IMG_7789But within two years, residents and officials combined together to place the bridges and hydroelectric facilities in the National Register of Historic Places as a historic district.  They were preserved, but still not used, for a generation.

IMG_7808In 2009-2010, residents worked with local, state, and federal government officials to restore the bridge, add a pedestrian deck, and to open the bridge and either side of the bridge as a public park.  Funding in part came from the American Recovery and Reinvestment Act of 2009, one of the ways that short-lived federal building effort benefited historic preservation in Montana small towns.

 

IMG_7791The High Bridge experience not only reconnected Thompson Falls to its river roots, it also creates an unique experience for heritage travelers.  The site is not that far different from 100 years ago, giving you the chance to cross a river and peer below but also to realize just how “wild” automobile traffic was in the 1910s and 1920s.

Thompson Falls: Railroad Town

Sanders Co Thompson Falls overview 4In my state historic preservation plan work of 1984-1985, Thompson Falls became one of my favorite stops.  No one much in the professional field had been surveyed here yet, and then I was particularly interested in how the Northern Pacific Railroad transformed the late territorial landscape. As the image above shows, Thompson Falls was a classic symmetrical-plan railroad town, with a mix of one and two-story buildings from the turn of the 20th century. I focused on this commercial core.

IMG_7752The public meeting at the mid-20th century Sanders County Courthouse was well attended and most were engaged with the discussion:  the pride, identity, and passion those in attendance had for their history and their interest in historic preservation was duly noted. The courthouse itself was not a concern–it dated to 1946 and wasn’t even 40 years old then.  But now I appreciate it as a good example of Montana’s post-World War II modern movement, designed by Corwin & Company in association with Frederick A. Long

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That night at the Falls Motel–a classic bit of roadside architecture that has been recently re-energized–I thought well of this town and its future, surprised by what I had seen.

Sanders Co Thompson Falls MotelLittle did I understand, however, that the sparks of a local community effort were already burning–and within two years, in 1986, Thompson Falls had placed many of its key historic properties in the National Register of Historic Places.

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Thirty years later, historic preservation is still working well for Thompson Falls.  The historic Rex Theater (c. 1945) holds all sorts of community events.  Harold Jenson established the movie house but in 1997 it closed and remained closed until new owners Doug and Karen Grimm restored it and reopened on New Year’s Day, 2004.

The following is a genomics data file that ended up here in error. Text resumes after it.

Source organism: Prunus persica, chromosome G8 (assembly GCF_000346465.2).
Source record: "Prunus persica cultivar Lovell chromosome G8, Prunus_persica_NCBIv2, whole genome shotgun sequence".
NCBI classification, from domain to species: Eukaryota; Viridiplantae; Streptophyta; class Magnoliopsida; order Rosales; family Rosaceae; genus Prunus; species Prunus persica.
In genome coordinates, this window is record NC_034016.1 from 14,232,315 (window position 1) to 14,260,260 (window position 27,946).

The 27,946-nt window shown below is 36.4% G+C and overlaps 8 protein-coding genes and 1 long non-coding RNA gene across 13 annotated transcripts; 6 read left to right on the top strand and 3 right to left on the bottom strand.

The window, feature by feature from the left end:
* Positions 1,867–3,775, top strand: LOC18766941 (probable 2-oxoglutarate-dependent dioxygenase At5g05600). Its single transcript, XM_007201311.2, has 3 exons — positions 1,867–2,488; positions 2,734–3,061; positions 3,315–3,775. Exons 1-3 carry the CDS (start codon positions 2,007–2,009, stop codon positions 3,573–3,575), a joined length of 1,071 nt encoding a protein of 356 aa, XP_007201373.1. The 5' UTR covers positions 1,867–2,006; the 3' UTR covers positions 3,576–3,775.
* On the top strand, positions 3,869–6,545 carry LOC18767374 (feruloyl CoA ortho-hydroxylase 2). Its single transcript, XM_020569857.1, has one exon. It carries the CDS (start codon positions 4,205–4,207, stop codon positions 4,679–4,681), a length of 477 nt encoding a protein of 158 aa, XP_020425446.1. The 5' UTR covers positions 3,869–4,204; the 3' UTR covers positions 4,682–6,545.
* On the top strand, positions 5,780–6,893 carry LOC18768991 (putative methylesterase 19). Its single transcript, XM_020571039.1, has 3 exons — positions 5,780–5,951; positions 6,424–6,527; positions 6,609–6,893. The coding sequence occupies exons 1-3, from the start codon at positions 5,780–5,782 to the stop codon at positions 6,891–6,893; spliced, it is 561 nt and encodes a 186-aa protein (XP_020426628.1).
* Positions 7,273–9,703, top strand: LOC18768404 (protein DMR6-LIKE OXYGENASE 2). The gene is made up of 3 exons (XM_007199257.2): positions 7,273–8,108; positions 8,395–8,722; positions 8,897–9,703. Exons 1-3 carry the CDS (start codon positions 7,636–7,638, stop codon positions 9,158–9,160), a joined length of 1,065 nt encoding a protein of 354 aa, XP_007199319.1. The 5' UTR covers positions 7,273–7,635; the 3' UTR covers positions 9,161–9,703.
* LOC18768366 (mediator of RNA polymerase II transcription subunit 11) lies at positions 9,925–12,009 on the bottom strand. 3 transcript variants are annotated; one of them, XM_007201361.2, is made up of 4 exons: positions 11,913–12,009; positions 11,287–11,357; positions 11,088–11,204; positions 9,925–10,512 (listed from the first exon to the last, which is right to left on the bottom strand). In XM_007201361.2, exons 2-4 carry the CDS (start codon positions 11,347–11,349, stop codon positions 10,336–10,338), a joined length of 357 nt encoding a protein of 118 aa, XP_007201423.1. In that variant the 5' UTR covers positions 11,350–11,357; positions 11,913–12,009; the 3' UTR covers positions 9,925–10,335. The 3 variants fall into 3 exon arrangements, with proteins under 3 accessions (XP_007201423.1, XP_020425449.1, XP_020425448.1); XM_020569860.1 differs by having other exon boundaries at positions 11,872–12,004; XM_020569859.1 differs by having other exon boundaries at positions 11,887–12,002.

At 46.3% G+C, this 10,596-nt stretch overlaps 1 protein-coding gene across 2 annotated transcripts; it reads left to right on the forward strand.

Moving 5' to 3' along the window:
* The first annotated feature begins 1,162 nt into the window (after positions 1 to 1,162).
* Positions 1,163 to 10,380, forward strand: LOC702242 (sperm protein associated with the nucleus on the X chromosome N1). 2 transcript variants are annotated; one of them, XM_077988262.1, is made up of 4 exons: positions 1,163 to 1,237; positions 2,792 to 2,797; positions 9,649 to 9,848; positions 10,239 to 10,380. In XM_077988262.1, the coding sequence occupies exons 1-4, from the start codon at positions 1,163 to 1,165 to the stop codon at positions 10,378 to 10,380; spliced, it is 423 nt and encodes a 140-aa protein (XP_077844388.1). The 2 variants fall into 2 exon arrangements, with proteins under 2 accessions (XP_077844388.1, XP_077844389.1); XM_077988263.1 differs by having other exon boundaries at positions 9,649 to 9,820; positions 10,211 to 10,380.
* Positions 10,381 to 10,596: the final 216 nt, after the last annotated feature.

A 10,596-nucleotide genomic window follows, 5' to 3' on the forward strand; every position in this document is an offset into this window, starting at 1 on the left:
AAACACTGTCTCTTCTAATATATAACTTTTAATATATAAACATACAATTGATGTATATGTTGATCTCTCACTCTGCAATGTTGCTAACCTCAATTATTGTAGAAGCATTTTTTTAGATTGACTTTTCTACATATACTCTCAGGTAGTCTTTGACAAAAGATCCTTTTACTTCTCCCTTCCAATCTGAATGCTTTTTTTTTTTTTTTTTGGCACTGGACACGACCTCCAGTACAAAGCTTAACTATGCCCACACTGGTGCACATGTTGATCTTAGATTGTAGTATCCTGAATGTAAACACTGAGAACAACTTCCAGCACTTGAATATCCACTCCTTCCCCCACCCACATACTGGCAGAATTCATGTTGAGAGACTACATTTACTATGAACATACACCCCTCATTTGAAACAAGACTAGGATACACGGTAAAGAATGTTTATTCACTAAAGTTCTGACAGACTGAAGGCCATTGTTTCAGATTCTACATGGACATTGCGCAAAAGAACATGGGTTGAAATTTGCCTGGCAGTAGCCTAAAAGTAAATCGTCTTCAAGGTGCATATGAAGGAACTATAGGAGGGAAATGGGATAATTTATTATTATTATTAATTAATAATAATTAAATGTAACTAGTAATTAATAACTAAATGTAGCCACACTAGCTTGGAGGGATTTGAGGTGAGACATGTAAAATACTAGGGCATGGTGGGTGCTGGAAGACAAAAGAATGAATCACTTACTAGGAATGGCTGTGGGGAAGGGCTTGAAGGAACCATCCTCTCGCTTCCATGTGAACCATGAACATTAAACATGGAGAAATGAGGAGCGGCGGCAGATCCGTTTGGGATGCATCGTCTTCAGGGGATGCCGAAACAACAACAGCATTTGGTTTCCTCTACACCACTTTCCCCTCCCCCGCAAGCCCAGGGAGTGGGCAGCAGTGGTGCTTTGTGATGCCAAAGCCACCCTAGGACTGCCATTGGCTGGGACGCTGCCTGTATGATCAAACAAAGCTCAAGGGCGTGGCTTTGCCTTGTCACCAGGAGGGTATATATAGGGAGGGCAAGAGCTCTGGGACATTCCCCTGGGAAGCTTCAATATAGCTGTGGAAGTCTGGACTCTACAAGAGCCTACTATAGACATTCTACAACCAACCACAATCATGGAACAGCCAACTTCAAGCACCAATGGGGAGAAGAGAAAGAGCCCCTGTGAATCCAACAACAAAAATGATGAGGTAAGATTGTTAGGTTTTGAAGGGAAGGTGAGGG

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IMG_7753The old county jail (1907) has been transformed into a museum, both preserving one of the town’s oldest properties but also creating a valuable heritage tourism attraction. The contractors were Christian and Goblet, a local firm that had a part in the construction of the town’s building boom once it was designated as the county seat.

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Above is a view from the railroad corridor of the Gem Saloon building (a local restaurant now; it was an auto parts store when I visited in 1984), built by saloon keeper John Sanfacon in 1914 and then the all-important railroad hotel, built as the Ward Hotel by

Sanders Co Thompson Falls overview 4 – Version 2

locally prominent developer and politician Edward Donlan in 1908. It is now the Black Bear Hotel. Attractive railroad hotels were crucial for a town’s development–it showed stability and promise to traveling “drummers” and potential investors, and also gave them a place to stay while they were in the area “drumming” up business.

 

Sanders Co Thompson Falls RR overviewThe mid-20th century Sanders County Courthouse is to the west of the commercial core and it marks how the town stretched to the west in the latter decades of the century.

IMG_7748Along with the conversion of businesses and the adaptive reuse of older buildings, Thompson Falls also has located key community institutions, such as the local library first established in 1921, along Main Street facing the railroad tracks.

Sanders Co Thompson Falls lodge 1But many community institutions–fraternal lodges such as the Masonic Lodge above, the public schools, and churches are on the opposite side of the tracks along the bluffs facing the commercial core.  Thompson Falls is a very good example of how a symmetrical plan could divide a railroad town into distinctive zones.